Moneyfacts.co.uk will never contact you by phone to sell you any financial product. Any calls like this are not from Moneyfacts. Emails sent by Moneyfacts.co.uk will always be from email@example.com. Be Scamsmart.
Given all the news on inflation we've been inundated with, you'll be aware of the effects on your everyday expenses and savings. However, did you know it will also affect pensions – and not necessarily in a bad way?
The Government's current 'triple lock' rules dictate that, each year, the State Pension increases by a rate that is equal to last year's measure of consumer inflation – CPI – as calculated in September, average earnings growth or 2.5%, whichever is higher. Therefore, with official word that CPI hit 3% in September, the new State Pension is set to increase to £164.33 per week in April 2018 and the old State Pension will rise to £125.97 per week.
For the new State Pension, this translates to £8,545.50 a year that those aged 65 and up will be able to enjoy, a rise from the £8,296.60 per year that is currently on offer, while for those on the maximum old State Pension, annual payments will equate to £6,550.44, up from £6,359.60 at present. However, even with this increase, most people will not be able to live on just the State Pension, especially if people's spending power continues to be eroded by inflation at the same time.
That's why it's so important to have some sort of private pension, whether through your employer or arranged on your own. If you're already retired and worried about the increasing cost of living, you could consider downsizing to take advantage of the strength of the housing market, or even releasing equity from your home.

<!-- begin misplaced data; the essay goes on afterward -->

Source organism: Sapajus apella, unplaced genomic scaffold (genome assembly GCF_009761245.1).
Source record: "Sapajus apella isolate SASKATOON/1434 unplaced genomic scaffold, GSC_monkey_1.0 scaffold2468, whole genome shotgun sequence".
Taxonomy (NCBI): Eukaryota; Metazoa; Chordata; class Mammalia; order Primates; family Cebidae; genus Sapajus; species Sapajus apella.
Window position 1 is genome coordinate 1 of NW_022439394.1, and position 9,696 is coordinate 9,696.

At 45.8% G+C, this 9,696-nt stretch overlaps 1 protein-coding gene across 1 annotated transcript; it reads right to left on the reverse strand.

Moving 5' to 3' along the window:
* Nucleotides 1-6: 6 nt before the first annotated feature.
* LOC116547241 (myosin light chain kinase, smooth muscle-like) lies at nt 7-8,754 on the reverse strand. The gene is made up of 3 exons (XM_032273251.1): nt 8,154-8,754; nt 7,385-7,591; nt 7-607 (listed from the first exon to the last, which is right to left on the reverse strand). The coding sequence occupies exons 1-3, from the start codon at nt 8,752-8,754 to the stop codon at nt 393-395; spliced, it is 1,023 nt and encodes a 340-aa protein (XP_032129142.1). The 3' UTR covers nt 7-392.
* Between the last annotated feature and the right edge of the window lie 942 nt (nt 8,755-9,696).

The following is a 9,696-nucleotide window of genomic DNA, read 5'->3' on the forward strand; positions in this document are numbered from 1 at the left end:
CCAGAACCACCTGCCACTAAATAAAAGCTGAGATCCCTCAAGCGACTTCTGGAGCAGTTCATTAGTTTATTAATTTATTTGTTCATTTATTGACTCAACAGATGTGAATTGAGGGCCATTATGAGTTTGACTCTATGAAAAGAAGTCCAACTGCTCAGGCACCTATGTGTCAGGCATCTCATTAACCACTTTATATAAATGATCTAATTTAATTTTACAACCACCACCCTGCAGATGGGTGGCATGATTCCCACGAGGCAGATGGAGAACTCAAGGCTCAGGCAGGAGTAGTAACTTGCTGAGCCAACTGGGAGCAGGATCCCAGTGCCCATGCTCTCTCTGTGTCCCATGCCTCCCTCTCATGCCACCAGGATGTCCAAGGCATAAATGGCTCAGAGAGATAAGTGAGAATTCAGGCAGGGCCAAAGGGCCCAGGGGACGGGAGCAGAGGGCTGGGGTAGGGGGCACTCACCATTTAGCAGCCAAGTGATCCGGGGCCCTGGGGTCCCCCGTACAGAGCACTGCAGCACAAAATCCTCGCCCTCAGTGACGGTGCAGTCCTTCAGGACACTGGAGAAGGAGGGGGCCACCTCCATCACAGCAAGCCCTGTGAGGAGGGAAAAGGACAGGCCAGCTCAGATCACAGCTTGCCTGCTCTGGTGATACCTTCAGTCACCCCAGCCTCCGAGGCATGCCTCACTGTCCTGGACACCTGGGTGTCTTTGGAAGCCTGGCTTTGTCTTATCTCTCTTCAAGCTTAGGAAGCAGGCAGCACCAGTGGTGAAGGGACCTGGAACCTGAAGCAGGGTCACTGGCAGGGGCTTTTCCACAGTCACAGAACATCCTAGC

Another pensions vehicle whose increases are calculated based on September's inflation figure are the public sector pensions, with the teachers' pension set to increase by CPI + 1.6%, NHS pensions by CPI + 1.5% and police pensions by CPI + 1.25%, so expect rises of 4.6%, 4.5% and 4.25% respectively.
Nathan Long, senior Pension analyst at Hargreaves Lansdown, commented that "pension schemes of public sector workers continue to leave most members well placed for retirement. However, this is a fine balance as members of some public sector schemes may actually find their future pensions increasing nicely whilst they struggle to pay for the here and now."
Lastly, the high level of inflation means that the Lifetime Allowance, which limits the amount that can be paid out of a pension scheme before triggering tax, is due to increase. It currently sits at £1 million, but will go up to £1.03 million due to CPI – great news for those with substantial pension pots.
However, Prudential has warned that the greater retirement incomes that may be needed to deal with the increasing costs of goods and services could mean that people run out of money faster than anticipated, so it isn't all good news.
For those currently in retirement and looking at the news with dread, consider the benefit of your upcoming State Pension income rise, and calculate if that will be enough. If not, downsizing and equity release are popular ways of increasing your income in retirement.
If you're still in work, it may be hard to even consider setting extra money aside for later life given the increasing cost of living. Consider starting small and putting some money aside in an easy access account so you'll have at least something to fall back on should inflation really start to bite. And if you haven't been auto-enrolled yet, look into getting a workplace pension to benefit from contributions from your employer and tax relief as well as your own savings.
Information is correct as of the date of publication (shown at the top of this article). Any products featured may be withdrawn by their provider or changed at any time. Links to third parties on this page are paid for by the third party. You can find out more about the individual products by visiting their site. Moneyfacts.co.uk will receive a small payment if you use their services after you click through to their site. All information is subject to change without notice. Please check all terms before making any decisions. This information is intended solely to provide guidance and is not financial advice. Moneyfacts will not be liable for any loss arising from your use or reliance on this information. If you are in any doubt, Moneyfacts recommends you obtain independent financial advice.